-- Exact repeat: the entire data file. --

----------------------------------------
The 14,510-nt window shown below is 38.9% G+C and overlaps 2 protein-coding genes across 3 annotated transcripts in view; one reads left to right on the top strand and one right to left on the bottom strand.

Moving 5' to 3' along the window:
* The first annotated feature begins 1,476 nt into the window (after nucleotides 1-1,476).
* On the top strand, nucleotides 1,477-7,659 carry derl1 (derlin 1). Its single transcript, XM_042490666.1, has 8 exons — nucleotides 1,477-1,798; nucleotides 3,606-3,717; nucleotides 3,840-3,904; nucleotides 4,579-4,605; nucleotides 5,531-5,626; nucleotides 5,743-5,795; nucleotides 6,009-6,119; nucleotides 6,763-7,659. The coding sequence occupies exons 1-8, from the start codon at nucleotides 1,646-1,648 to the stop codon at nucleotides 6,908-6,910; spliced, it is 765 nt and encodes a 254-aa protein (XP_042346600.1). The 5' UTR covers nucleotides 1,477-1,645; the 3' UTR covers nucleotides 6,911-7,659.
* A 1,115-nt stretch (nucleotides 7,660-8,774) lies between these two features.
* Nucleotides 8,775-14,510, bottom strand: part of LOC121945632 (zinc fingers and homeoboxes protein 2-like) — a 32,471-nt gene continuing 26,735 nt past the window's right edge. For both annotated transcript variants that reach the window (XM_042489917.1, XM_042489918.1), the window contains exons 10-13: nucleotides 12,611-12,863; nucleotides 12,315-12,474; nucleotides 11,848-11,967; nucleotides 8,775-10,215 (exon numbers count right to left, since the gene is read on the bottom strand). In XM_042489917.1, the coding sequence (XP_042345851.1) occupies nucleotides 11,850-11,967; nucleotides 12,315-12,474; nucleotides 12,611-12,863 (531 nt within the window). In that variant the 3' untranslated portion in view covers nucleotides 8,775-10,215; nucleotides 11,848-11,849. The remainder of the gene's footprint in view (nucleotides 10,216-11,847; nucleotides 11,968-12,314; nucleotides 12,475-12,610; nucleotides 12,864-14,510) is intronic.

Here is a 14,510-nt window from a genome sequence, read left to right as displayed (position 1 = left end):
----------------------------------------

The 14,510-nt window shown below is 38.9% G+C and overlaps 2 protein-coding genes across 3 annotated transcripts in view; one reads left to right on the top strand and one right to left on the bottom strand.

Moving 5' to 3' along the window:
* The first annotated feature begins 1,476 nt into the window (after nucleotides 1-1,476).
* On the top strand, nucleotides 1,477-7,659 carry derl1 (derlin 1). Its single transcript, XM_042490666.1, has 8 exons — nucleotides 1,477-1,798; nucleotides 3,606-3,717; nucleotides 3,840-3,904; nucleotides 4,579-4,605; nucleotides 5,531-5,626; nucleotides 5,743-5,795; nucleotides 6,009-6,119; nucleotides 6,763-7,659. The coding sequence occupies exons 1-8, from the start codon at nucleotides 1,646-1,648 to the stop codon at nucleotides 6,908-6,910; spliced, it is 765 nt and encodes a 254-aa protein (XP_042346600.1). The 5' UTR covers nucleotides 1,477-1,645; the 3' UTR covers nucleotides 6,911-7,659.
* A 1,115-nt stretch (nucleotides 7,660-8,774) lies between these two features.
* Nucleotides 8,775-14,510, bottom strand: part of LOC121945632 (zinc fingers and homeoboxes protein 2-like) — a 32,471-nt gene continuing 26,735 nt past the window's right edge. For both annotated transcript variants that reach the window (XM_042489917.1, XM_042489918.1), the window contains exons 10-13: nucleotides 12,611-12,863; nucleotides 12,315-12,474; nucleotides 11,848-11,967; nucleotides 8,775-10,215 (exon numbers count right to left, since the gene is read on the bottom strand). In XM_042489917.1, the coding sequence (XP_042345851.1) occupies nucleotides 11,850-11,967; nucleotides 12,315-12,474; nucleotides 12,611-12,863 (531 nt within the window). In that variant the 3' untranslated portion in view covers nucleotides 8,775-10,215; nucleotides 11,848-11,849. The remainder of the gene's footprint in view (nucleotides 10,216-11,847; nucleotides 11,968-12,314; nucleotides 12,475-12,610; nucleotides 12,864-14,510) is intronic.

Here is a 14,510-nt window from a genome sequence, read left to right as displayed (position 1 = left end):